At about 1:30 pm, just as the field had filled with locals taking afternoon prayers, our other two passengers came running towards us - we were leaving NOW! There was a man with a very sick son who needed to get this child to a doctor in the town of Pol-e Khomri, an hour or two the other side of the Salang Pass. Bobei had managed to make himself the ambulance.
Before the gate could be lifted to allow our passage, a sizable and not very happy crowd encircled the car. I wasn't at all comfortable with this situation, having dozens of sets of eyes peering in at us, "how come you get to go...", but before anything could turn ugly, the gate was lifted, and Bobei leaned on his horn and pushed his way through the crowd. Bobei and the other two passengers celebrated by smoking some hash. THC and I don't agree so I declined to join, but it smelled good. I asked how it was we got to be the lucky car to transport this man and his child when there were dozens of vehicles waiting. Bobei didn't speak much English but he knew a few words and when Farid translated my question, he said with a wide grin, "Bribe! Bribe!"
Halfway to the top of the pass we were stopped by a soldier who was quite intent not to let us go any further for any reason. The tunnel was closed and that was that. Turn around and go back. There was a lot of pleading, most notably from the sick boy's father, all to no avail. As the soldier was getting more impatient with our lack of rearward progress the man's superior came out from the post and approached the vehicle. Hearing that there was a sick child he took one look into the back seat at this kid (who really was in bad shape) and said, "I am a Muslim. I have a heart. Go." As we pulled away I looked back and saw the two in a discussion of which I was glad not to be part of.
[Photo left: The Salang Pass shortly before the infamous Salang tunnel.]
We soon reached the Salang tunnel, which is a wretched excuse for a tunnel as there are no lights, no ventilation, and the road is riddled with potholes and parts of it are covered with ice. Going down the other side there is an especially high concentration of military hardware and mine fields.
Once off of the mountain, the road vastly improves and the scenery changes every so often, making this anything but a monotonous ride. Mazar-e-Sharif lies at an elevation of only 377 meters. But first we'd pass through a valley cut by a crystal clear river with some, albeit limited vegetation around it. This is then replaced with rolling hills and scrub grass, then a small stretch of land covered with red wildflowers that were gone but two days later. And in between were mine fields as well as the occasional group of nomadic herders with their tents, camels, sheep, and dogs. And I still haven't figured out yet how they're managing the land mine problem. We then traveled through a narrow canyon before coming out on the Mazar plane where a low mountain range lies to the south and Uzbekistan is off to the north.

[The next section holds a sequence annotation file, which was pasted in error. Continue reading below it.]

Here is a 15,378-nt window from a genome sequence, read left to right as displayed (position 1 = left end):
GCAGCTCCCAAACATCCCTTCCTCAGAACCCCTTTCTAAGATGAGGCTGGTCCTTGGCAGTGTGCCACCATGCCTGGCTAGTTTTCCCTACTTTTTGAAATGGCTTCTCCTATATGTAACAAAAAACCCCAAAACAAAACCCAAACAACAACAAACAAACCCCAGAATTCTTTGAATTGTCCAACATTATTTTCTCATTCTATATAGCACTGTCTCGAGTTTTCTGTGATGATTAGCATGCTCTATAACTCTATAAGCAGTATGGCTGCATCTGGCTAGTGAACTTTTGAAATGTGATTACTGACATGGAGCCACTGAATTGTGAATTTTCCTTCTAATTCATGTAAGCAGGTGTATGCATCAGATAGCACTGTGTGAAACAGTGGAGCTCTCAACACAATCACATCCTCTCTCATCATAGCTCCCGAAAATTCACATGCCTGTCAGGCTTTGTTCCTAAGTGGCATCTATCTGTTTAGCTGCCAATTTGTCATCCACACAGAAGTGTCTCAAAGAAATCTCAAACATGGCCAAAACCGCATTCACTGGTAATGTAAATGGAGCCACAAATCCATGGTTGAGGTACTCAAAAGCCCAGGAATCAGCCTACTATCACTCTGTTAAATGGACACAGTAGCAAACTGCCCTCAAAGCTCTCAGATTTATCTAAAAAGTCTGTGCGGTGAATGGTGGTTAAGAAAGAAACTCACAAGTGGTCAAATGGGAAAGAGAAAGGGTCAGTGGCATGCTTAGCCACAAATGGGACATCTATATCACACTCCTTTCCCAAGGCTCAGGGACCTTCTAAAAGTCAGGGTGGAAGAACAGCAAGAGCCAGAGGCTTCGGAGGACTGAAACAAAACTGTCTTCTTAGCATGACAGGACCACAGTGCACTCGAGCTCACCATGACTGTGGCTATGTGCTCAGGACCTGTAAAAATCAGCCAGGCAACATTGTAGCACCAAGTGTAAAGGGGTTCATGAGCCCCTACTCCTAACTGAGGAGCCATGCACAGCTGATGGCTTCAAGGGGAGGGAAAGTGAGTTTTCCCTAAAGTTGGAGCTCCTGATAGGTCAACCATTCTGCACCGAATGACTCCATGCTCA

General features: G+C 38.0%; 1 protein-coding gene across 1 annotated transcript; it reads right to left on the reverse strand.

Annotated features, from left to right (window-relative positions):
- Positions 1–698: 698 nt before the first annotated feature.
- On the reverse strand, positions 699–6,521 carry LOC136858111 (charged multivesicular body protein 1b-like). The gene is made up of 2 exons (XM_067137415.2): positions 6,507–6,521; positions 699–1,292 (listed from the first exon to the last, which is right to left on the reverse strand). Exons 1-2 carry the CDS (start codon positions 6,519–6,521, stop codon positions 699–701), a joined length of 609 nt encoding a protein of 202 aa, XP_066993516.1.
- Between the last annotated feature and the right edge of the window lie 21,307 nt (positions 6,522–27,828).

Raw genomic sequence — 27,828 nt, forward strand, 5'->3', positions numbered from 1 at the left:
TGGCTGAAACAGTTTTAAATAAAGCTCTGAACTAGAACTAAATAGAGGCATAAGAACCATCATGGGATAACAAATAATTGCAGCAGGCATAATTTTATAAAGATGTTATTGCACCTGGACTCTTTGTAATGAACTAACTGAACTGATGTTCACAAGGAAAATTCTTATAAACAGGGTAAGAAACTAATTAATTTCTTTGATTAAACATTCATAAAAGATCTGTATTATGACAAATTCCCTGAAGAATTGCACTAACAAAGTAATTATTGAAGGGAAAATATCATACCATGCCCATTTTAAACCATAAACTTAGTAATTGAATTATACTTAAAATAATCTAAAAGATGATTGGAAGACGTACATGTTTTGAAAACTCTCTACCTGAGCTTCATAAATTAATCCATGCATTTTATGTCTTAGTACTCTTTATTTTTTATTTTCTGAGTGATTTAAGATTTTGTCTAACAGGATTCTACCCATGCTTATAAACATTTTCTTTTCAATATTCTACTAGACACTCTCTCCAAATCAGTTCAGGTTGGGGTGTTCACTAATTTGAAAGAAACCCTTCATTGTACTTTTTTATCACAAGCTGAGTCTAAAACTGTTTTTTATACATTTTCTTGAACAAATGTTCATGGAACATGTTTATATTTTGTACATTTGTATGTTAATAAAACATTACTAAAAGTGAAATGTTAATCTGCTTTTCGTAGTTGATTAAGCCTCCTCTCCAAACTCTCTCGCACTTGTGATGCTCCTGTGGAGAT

I heard a lot of indigenous music of a variety of styles. There was hardly a ride in any kind of vehicle where the driver didn't play Afghan music. Sometimes it was pop music, sometimes traditional music. I recall being especially entranced by one cassette we were listening to along this latter part of the trip. Farid explained that it was traditional music of northern Afghanistan, though borrowing of course, from other regional styles. Highly percussive and highly improvisational, a singer, often a preteen boy, sings poetry to an only loosely defined melody which the band is quite at liberty to alter as they like. An individual song can be four minutes one day and twenty the next. It quite fit the mood - hearing this music on what was in fact a pretty good auto sound system, driving through the heartland of Afghanistan to the views of rocky outcroppings, nomads on camels, overturned rusted tank shells, whatever element of the Afghan landscape was at hand, it worked the mood.
The other two passengers got out at a town about half an hour before Mazar-e-Sharif. On the way to Mazar, Bobei suggested that we'd need a car to visit Balkh, the town twenty klicks west of Mazar and home to most of the historic sights in the area. Seeing as Bobei was a driver, had a car, and lived in Balkh he further suggested he was a logical choice. Hard to argue with that logic. We reached Mazar just after sunset and headed for the Aamo Hotel, one of the few lodging options in town. Bobei left us there agreeing to return in the morning. Bobei was, so far, a likable, spunky guy. He drove a little too fast sometimes, but I had traveled with worse.